The science of ecology is about solving some of the world’s most pressing problems. More than ever, this requires a breadth of perspectives from a workforce that reflects the racial and cultural diversity of society. The Fridley Lab supports efforts that broaden participation in ecology and the field sciences. We strive to do better in recruiting and nurturing underrepresented scientists; we value above all an inclusive workplace free of discrimination; and we support the fight for social and environmental justice.

The lab of Jason Fridley at Clemson University is recruiting new PhD and MS students for Fall 2023 admission into the Biological Sciences Graduate Program. Research in the Fridley Lab focuses on plant functional ecology, with expertise in species invasions, forest ecology, climate change, and tree ecophysiology. Opportunities are available for fieldwork internationally, as well as new projects that take advantage of collections at the on-campus South Carolina Botanical Garden or the surrounding 7000-hectare Clemson Experimental Forest.

Qualifications: Qualifications: Bachelor’s degree in biology, ecology, or related field. Strong written and oral communication skills in English, with experience or desire to learn statistical modeling.

Salary: $26,000

Start Date: 08/15/2023

Application instructions: Research assistantship support is available for PhD applicants; support through teaching assistantships is guaranteed for all graduate students pending satisfactory degree progress. Full applications are due by Dec 1; there is no admission fee or GRE requirement. Applicants are encouraged to submit a CV and statement of interest before applying to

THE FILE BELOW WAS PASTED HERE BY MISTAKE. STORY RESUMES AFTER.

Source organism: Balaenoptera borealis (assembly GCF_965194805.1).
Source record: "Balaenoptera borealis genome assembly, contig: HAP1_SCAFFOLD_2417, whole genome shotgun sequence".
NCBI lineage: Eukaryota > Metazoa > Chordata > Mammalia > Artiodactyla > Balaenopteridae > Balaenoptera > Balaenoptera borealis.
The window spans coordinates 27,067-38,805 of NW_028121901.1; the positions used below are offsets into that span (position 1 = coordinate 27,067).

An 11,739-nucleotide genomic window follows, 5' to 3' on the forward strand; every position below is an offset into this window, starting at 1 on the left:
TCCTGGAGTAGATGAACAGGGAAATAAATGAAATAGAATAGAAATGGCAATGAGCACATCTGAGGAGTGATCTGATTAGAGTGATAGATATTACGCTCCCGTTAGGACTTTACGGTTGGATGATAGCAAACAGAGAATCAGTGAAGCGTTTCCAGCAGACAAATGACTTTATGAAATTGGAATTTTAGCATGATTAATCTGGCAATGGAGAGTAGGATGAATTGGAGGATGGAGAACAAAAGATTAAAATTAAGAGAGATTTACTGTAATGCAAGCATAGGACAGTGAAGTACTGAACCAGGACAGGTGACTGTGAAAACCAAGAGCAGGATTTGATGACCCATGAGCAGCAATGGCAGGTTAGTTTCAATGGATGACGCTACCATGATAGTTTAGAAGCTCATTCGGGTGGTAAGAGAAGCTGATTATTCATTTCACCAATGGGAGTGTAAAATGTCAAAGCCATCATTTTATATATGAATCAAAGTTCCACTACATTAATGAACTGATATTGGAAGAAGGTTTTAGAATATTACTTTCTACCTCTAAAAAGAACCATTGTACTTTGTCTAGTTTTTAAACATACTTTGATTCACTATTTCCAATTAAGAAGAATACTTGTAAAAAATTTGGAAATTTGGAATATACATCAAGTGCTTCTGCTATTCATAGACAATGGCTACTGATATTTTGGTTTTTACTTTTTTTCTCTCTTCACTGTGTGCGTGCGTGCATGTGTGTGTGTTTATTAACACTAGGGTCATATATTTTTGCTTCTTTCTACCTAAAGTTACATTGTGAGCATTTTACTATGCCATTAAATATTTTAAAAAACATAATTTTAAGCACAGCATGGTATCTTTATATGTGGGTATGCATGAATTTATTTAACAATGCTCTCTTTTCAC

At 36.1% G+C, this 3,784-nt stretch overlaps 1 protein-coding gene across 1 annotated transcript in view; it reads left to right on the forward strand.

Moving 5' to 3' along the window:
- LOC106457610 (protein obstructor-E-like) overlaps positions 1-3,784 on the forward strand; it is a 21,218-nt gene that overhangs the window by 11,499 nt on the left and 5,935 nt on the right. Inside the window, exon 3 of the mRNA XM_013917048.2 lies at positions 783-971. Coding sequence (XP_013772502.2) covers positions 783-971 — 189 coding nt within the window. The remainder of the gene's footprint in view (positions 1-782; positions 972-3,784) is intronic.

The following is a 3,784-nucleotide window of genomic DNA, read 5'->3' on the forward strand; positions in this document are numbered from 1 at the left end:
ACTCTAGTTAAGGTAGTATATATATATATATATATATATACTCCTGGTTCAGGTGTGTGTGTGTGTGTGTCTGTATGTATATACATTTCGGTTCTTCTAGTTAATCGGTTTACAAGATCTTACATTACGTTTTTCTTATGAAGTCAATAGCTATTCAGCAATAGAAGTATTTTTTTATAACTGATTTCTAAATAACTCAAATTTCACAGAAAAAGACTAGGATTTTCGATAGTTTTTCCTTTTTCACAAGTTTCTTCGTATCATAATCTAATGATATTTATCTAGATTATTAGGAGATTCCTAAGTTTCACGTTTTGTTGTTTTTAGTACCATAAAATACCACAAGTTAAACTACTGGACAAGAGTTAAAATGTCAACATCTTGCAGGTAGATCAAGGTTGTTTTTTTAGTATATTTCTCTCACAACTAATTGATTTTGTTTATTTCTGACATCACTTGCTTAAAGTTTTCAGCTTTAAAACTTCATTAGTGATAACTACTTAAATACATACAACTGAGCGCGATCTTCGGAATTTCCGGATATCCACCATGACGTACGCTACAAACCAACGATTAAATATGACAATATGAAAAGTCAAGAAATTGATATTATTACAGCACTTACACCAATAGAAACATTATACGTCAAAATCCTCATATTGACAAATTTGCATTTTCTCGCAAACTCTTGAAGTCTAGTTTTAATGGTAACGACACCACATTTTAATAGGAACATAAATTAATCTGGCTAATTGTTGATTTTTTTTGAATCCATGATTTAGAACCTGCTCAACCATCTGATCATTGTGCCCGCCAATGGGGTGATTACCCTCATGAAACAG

Last Date to Apply: 12/01/2022

Details about the program, the university, and life in Clemson are found in the Department Graduate Student Guide.

Postdoctoral Fellow Position in Forest Dynamics and Global Change:

The Fridley Lab at Clemson University is seeking applications for a postdoctoral researcher with expertise in forest ecology and statistical modeling to help lead a suite of projects at the interface of tree physiology and demography. The successful applicant will apply new theory on whole-plant carbon dynamics to develop models that integrate tree responses to climate and biotic interactions, using longitudinal datasets from the U.S. and Europe.

Specific projects could include 1) comparison of individual-based forest models (e.g., SORTIE) in the Eastern and Western U.S. in the context of varying roles of climate, fire, pests, and regional diversity (in collaboration with the University of Denver); 2) analysis of long-term vegetation trends in Great Smoky Mountains National Park (USA) with respect to climatic and biotic factors; and 3) comparative demographic analysis of woody forest invaders in their home and away ranges in France and the U.S. (in collaboration with the Université de Picardie Jules Verne).

Funding is available for two years with annual reappointment, with the potential for extension pending additional grant support. Start date is flexible and could begin as early as December 1, 2022. To apply, visit

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